Dear Derms: Do I need to feel my skin care to know it's working?

WELL+GOOD posted "Dear Derms: Do I need to feel my skin care to know it's working?" featuring Dr. Purvisha Patel and Visha Skincare .

The article includes Dr. Patel's expert commentary on the correlation between how your skin care feels on your skin and the effectiveness of it.

“When ingredients stimulate the nerves in the skin with burning and tingling, it creates a sensation that the product is doing something and that it’s working,” says Purvisha Patel, MD, board-certified dermatologist and founder of Visha Skincare . “Just because a product tingles doesn’t mean it’s more effective—nerve sensation is not correlated to skin outcome.”

This all doesn’t mean that having those satisfying sensations with your skin care is a bad thing—there are just certain ingredients that give off that burns-so-good feeling. “Alpha-hydroxy acids or fruit acids are exfoliants that tingle with use as the ingredient is going into the skin,” says Dr. Patel.  While in the case of menthol or camphor, this is a localized, commonly non-threatening reaction, other tingles could be signaling that a product is too intense (especially in those with sensitive skin). “If products make you tingle, they may actually be too strong for you and should be avoided,” says Dr. Patel. “Also, allergic reactions and burning of the skin can start with skin tingling, which is not a desirable result from skin care.”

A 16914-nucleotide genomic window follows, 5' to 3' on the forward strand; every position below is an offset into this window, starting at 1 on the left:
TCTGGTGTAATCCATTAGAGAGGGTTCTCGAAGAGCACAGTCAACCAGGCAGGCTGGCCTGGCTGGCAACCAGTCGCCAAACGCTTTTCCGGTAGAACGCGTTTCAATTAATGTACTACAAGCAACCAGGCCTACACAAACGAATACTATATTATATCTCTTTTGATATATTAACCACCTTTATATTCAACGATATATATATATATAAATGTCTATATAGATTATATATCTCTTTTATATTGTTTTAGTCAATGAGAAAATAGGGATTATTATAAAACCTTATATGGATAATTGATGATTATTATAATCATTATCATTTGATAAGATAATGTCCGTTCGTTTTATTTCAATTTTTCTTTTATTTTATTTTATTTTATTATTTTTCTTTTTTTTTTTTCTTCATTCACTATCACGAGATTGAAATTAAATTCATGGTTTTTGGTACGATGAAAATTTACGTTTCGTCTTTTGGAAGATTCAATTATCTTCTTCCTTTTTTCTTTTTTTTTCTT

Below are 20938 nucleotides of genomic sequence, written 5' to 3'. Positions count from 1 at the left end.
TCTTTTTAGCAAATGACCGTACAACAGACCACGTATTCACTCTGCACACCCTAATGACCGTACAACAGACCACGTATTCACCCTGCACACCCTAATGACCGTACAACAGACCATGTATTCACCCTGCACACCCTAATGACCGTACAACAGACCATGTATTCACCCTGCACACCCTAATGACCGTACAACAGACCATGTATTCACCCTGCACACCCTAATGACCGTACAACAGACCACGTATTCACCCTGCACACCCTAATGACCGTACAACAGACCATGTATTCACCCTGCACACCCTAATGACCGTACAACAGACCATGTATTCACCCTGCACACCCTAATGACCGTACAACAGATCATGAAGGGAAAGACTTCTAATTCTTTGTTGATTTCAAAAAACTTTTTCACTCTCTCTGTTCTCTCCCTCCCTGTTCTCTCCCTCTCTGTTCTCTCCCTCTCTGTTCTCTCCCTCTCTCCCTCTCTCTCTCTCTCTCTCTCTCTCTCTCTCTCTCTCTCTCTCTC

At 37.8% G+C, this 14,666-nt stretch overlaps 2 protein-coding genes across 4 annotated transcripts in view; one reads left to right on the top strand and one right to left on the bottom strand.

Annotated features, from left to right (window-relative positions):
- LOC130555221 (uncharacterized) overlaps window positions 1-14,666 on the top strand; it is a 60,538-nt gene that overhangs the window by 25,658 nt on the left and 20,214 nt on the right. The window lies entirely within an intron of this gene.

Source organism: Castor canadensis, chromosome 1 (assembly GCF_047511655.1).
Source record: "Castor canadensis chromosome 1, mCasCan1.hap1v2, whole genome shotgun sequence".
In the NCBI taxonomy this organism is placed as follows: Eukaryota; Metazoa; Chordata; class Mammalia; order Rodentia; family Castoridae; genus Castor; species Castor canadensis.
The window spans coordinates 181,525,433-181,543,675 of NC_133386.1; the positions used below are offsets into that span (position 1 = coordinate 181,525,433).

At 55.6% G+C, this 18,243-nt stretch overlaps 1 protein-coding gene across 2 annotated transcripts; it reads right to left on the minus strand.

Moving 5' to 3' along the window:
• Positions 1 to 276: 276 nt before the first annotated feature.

So, yeah—if you’re swiping on a serum or a face mask, for example, and that tingling turns from satisfying (and ultra-quick) to steady and not going away, use caution. “If the sensation lasts for more than a few minutes, if the skin gets red or inflamed, and if the skin starts to peel, it could mean there’s an allergic reaction to the product and it should be washed off,” says Dr. Patel. “If it still persists after washing off the product, consult a board-certified dermatologist.” Also important to note: Keep those products away from especially sensitive areas, like around your eyes, she says.

Read the full article here.

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